Tuesday, November 02, 2010
'Why does God allow cruel things to happen?
COLUMN; SPIRITUAL MATTERS
Chinese author Lijia Zhang has doubts about the existence of God, even though she goes into a temple to pray now and then
Photo: Lijia Zhang with her daughters
By Shevlin Sebastian
When Chinese author Lijia Zhang feels troubled, she goes to the Rooster Crawling temple in Nanjing. “It is a Buddhist nunnery,” says Lijia, who was on a brief visit to Thiruvananthapuram. “I feel at peace there.” When Lijia closes her eyes to pray, the image of Guanyin, the Goddess of Mercy comes to her mind.
“She is a graceful woman, full of compassion and kindness,” says Lijia. “She has an oval-shaped face and holds a pink lotus in her hand. Even though Buddhism was imported from India, the goddess looks Chinese.”
But despite these practices, Lijia does not believe in any religion. Like most skeptics, she asks where God was, when the most destructive earthquake in the 20th century took place, in Tangshan, China, on July 28, 1976. More than 2 lakh people died, including Lijia's cousin. “If there is a God how could He allow such things to happen?” she says. “Why is He so cruel? Why does He allow good people to die like this?”
Lijia says that when you look at the concept of God rationally, there is no evidence that He exists. One reason for Lijia’s doubts was because Communism was forced down the throat of the people for many decades. “As a result I am cautious about blindly believing in any organised religion,” she says. But thanks to her curiosity, she has read many religious books including the Bible. “I find it difficult to believe in the Immaculate Conception of the Virgin Mary,” she says. “It lacks logic.”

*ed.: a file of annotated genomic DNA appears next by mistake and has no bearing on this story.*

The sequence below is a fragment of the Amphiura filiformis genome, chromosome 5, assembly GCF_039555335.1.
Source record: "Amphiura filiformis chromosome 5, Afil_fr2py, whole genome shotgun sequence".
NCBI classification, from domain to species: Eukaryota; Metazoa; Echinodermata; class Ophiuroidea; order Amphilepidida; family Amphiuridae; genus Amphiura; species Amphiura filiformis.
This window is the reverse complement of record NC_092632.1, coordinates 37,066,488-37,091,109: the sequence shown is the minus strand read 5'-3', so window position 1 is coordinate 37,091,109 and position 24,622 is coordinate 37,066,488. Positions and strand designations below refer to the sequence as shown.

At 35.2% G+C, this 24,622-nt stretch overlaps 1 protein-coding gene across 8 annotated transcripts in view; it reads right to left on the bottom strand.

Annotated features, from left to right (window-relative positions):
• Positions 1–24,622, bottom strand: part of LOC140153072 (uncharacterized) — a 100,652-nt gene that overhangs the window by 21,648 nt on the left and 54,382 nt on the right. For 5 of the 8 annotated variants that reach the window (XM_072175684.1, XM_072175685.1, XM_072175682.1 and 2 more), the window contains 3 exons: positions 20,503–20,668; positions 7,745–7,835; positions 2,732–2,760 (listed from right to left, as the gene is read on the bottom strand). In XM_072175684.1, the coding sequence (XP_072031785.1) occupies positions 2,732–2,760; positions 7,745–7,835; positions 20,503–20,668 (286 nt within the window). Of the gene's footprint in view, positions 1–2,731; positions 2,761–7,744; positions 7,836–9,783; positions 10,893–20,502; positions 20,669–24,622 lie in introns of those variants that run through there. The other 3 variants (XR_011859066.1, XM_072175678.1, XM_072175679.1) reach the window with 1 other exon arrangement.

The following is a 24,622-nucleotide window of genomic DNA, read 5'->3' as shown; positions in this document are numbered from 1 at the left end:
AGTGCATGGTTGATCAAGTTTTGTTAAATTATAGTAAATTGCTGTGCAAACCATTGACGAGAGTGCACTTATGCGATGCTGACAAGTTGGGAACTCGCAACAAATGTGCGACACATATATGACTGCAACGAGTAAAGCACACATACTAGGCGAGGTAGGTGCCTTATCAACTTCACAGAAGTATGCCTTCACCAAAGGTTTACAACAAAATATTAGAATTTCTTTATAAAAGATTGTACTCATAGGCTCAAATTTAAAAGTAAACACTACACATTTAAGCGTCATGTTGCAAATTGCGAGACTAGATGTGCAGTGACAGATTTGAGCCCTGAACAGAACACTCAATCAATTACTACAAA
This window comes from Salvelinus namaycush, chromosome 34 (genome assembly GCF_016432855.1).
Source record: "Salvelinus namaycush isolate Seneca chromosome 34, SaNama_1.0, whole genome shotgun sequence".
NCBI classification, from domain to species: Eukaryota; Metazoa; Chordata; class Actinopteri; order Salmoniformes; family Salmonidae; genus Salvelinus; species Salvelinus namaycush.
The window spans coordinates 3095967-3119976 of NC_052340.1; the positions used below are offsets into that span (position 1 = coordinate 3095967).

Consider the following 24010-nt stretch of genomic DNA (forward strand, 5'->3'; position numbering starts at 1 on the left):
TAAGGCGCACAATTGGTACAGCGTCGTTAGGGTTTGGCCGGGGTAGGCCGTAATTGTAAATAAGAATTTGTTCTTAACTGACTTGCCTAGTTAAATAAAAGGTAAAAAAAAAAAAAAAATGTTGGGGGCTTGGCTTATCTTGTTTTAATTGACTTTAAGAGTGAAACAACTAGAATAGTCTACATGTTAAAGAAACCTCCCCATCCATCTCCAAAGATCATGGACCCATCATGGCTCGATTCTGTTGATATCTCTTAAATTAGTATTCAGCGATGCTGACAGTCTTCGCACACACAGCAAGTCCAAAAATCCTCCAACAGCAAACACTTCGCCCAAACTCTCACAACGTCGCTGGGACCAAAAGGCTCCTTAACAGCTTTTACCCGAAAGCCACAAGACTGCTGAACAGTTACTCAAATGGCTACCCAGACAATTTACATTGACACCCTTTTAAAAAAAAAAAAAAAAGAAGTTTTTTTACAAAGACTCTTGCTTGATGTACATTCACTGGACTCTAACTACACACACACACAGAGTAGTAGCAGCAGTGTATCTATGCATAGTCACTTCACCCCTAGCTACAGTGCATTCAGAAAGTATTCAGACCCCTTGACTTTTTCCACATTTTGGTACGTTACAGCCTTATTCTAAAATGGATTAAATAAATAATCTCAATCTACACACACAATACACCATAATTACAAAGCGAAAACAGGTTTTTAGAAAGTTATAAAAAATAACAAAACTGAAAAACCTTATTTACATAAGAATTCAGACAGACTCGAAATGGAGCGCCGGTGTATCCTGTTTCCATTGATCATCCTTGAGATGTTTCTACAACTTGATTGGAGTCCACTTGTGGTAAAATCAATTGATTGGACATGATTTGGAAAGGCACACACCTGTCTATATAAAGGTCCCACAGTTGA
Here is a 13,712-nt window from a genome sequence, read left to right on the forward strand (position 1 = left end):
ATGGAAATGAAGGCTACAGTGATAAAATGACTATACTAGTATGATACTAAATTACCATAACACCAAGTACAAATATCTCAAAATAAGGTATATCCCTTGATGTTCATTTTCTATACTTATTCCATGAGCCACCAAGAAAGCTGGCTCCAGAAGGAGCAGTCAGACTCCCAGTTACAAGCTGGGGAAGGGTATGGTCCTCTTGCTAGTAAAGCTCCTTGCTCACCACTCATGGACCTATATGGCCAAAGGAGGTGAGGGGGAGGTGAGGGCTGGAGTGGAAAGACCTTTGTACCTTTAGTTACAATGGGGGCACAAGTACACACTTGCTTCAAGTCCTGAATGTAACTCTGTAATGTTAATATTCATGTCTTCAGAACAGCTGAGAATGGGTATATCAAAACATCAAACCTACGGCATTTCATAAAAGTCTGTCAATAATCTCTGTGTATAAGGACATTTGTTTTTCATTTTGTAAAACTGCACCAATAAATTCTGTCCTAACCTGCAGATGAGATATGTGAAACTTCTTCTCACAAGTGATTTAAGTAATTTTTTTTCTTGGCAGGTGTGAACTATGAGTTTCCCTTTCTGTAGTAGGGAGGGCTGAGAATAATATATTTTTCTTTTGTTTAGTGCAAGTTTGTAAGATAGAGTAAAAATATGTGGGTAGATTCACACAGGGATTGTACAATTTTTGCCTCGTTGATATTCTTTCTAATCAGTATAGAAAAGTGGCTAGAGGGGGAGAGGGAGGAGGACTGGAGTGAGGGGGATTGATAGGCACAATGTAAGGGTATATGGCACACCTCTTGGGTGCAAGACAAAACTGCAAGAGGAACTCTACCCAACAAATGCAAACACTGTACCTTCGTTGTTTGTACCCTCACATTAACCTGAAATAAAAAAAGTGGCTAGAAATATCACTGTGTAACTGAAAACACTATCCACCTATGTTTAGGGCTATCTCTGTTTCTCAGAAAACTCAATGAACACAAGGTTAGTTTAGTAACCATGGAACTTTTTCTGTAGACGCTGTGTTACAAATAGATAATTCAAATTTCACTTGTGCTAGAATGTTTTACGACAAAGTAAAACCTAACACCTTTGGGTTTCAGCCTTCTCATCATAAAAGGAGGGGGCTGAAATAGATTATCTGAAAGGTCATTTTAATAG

What gave an impetus to her disbelief was when she read Richard Dawkins' international best-seller, 'The God Delusion'. Dawkins says, “There is something infantile in the presumption that somebody else (parents in the case of children, God in the case of adults) has a responsibility to give your life meaning.”
However, Lijia says that if she finally accepts any religion it would most probably be Buddhism, thanks to the faith shown by her grandmother, Wan Huizhen. “She suffered so much in her life,” says Lijia. “She was orphaned as a child, and was forced into prostitution for many years.”
Wan was a victim of the Nanjing Massacre. In December 13, 1937, the Japanese overran the city, and killed lakhs of Chinese, and raped around 80,000 women.
“My grandmother saw it all,” says Lijia. “But throughout her life, she remained a Buddhist and always believed in the goodness of human beings. Her faith was the moral force in her life.”
Lijia admits that her lack of faith has made it difficult to face the misfortunes of life. “Five years ago, when my husband suddenly left me, I was devastated,” she says. “If I believed in God, it would have been easier for me to cope with the sorrow.” Instead, she had to rely on friends and on writing to get over her tragedy.
(The New Indian Express, Kochi)